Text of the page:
The cost of all that research can be, well, astronomical. The James Webb Space Telescope, which launched in December 2021 and will search for the earliest stars and galaxies in the universe, had a final price tag of US$10 billion after many delays and cost overruns.

The price tag for the International Space Station, which has hosted almost 3,000 scientific experiments over 20 years, ran to US$150 billion, with another US$4 billion each year to keep the lights on.

Even weather satellites, which form the backbone of our space-based observing infrastructure and provide essential measurements for weather forecasting and natural disaster monitoring, cost up to US$400 million each to build and launch.

Budgets like these are only available to governments and national space agencies—or a very select club of space-loving billionaires.

Space for everyone

More affordable options are now democratizing access to space. So-called nanosatellites, with a payload of less than 10kg including fuel, can be launched individually or in “swarms.”

Since 1998, more than 3,400 nanosatellite missions have been launched and are beaming back data used for disaster response, maritime traffic, crop monitoring, educational applications and more.

A key innovation in the small satellite revolution is the standardization of their shape and size, so they can be launched in large numbers on a single rocket.

CubeSats are a widely used format, 10cm along each side, which can be built with commercial off-the-shelf electronic components. They were developed in 1999 by two professors in California, Jordi Puig-Suari and Bob Twiggs, who wanted graduate students to get experience designing, building and operating their own spacecraft.

Twiggs says the shape and size were inspired by Beanie Babies, a kind of collectable stuffed toy that came in a 10cm cubic display case.

Commercial launch providers like SpaceX in California and Rocket Lab in New Zealand offer “rideshare” missions to split the cost of launch across dozens of small satellites. You can now build, test, launch and receive data from your own CubeSat for less than US$200,000.

The universe in the palm of your hand

One project we are involved in uses CubeSats and machine learning techniques to monitor Antarctic sea ice from space. Sea ice is a crucial component of the climate system and improved measurements will help us better understand the impact of climate change in Antarctica.

Sponsored by the UK-Australia Space Bridge program, the project is a collaboration between universities and Antarctic research institutes in both countries. Naturally, we called the project IceCube.

Small satellites are starting to explore beyond our planet, too. In 2018, two nanosatellites accompanied the NASA Insight mission to Mars to provide real-time communication with the lander during its decent. In May 2022, Rocket Lab will launch the first CubeSat to the Moon as a precursor to NASA’s Artemis program, which aims to land the first woman and first person of color on the Moon by 2024.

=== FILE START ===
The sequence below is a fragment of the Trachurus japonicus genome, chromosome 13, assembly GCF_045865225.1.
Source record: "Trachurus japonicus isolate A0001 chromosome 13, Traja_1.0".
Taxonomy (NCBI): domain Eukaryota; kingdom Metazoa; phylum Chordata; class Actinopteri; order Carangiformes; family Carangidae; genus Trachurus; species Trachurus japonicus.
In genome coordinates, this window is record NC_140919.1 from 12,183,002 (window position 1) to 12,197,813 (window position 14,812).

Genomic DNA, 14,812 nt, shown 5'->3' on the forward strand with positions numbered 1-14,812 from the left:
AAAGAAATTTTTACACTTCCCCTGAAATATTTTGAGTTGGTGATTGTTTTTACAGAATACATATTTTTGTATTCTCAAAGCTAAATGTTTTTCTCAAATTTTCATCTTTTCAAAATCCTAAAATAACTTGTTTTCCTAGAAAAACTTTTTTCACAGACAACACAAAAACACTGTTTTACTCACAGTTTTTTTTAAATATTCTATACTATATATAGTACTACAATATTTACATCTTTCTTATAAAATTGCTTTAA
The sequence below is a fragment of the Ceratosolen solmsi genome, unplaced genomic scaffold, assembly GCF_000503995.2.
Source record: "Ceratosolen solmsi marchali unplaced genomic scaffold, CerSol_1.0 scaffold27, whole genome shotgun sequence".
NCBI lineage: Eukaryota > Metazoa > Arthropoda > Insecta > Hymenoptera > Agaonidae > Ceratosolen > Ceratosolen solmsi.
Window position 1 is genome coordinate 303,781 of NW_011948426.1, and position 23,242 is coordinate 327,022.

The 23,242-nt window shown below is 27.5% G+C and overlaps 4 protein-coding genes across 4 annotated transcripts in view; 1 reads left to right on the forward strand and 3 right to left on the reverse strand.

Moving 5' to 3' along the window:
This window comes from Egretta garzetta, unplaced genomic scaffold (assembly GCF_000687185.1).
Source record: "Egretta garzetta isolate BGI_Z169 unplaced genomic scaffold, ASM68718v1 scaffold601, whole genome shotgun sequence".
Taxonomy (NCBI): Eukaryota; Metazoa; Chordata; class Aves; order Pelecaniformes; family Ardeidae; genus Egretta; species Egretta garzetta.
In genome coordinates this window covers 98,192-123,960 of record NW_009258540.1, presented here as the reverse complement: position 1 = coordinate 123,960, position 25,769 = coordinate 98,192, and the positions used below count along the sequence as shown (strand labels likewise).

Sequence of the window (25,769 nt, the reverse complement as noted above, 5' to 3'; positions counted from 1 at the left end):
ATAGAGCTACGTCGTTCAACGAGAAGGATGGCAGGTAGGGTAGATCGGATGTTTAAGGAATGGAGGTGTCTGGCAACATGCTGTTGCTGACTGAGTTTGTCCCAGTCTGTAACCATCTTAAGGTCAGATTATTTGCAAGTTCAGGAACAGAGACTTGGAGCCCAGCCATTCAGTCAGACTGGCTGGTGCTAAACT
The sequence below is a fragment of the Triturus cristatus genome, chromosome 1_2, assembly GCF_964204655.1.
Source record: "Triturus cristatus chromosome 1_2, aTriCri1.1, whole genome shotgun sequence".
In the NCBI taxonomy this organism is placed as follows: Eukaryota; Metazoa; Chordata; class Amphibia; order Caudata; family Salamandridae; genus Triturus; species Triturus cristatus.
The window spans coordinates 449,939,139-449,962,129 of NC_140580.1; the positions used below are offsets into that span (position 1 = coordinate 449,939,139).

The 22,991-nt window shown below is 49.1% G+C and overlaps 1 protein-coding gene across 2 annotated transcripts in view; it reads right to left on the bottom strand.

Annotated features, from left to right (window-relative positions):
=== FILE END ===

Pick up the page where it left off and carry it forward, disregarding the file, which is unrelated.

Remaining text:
Tiny satellites are changing the way we explore our planet and beyond.

Tiny spacecraft have even been proposed for a voyage to another star. The Breakthrough Starshot project wants to launch a fleet of 1,000 spacecraft each centimeters in size to the Alpha Centauri star system, 4.37 light-years away. Propelled by ground-based lasers, the spacecraft would “sail” across interstellar space for 20 or 30 years and beam back images of the Earth-like exoplanet Proxima Centauri b.

Small but brilliant

With advances in miniaturization, satellites are getting ever smaller.

“Picosatellites,” the size of a can of soft drink, and “femtosatellites,” no bigger than a computer chip, are putting space within reach of keen amateurs. Some can be assembled and launched for as little as a few hundred dollars.

A Finnish company is experimenting with a more sustainably built CubeSat made of wood. And new, smart satellites, carrying computer chips capable of artificial intelligence, can decide what information to beam back to Earth instead of sending everything, which dramatically reduces the cost of phoning home. Getting to space doesn’t have to cost the Earth after all.

Tiny satellites (CubeSats) can provide useful help in detecting harmful gases from space

Tiny satellites (Cubesat) come into play with an enormous assistance when it comes to monitoring gases of Earth’s atmosphere which is mainly of nitrogen and oxygen, but dilute trace gases, both from natural sources and human activities, also play an important role in the environment, climate and human health. These gases include over 50 billion tons of greenhouse gases the world collectively emits into the atmosphere per annum, including CO2, methane, nitrous oxide and others.

Also many other trace gases are significant, such as nitrogen dioxide, which gives urban smog its familiar brown color; tropospheric ozone, which causes many of smog’s negative health impacts; and sulfur dioxide, which causes acid rain. These are largely produced by human activity, power plants and fossil fuel-based vehicles, but volcanoes and agricultural activities are other sources.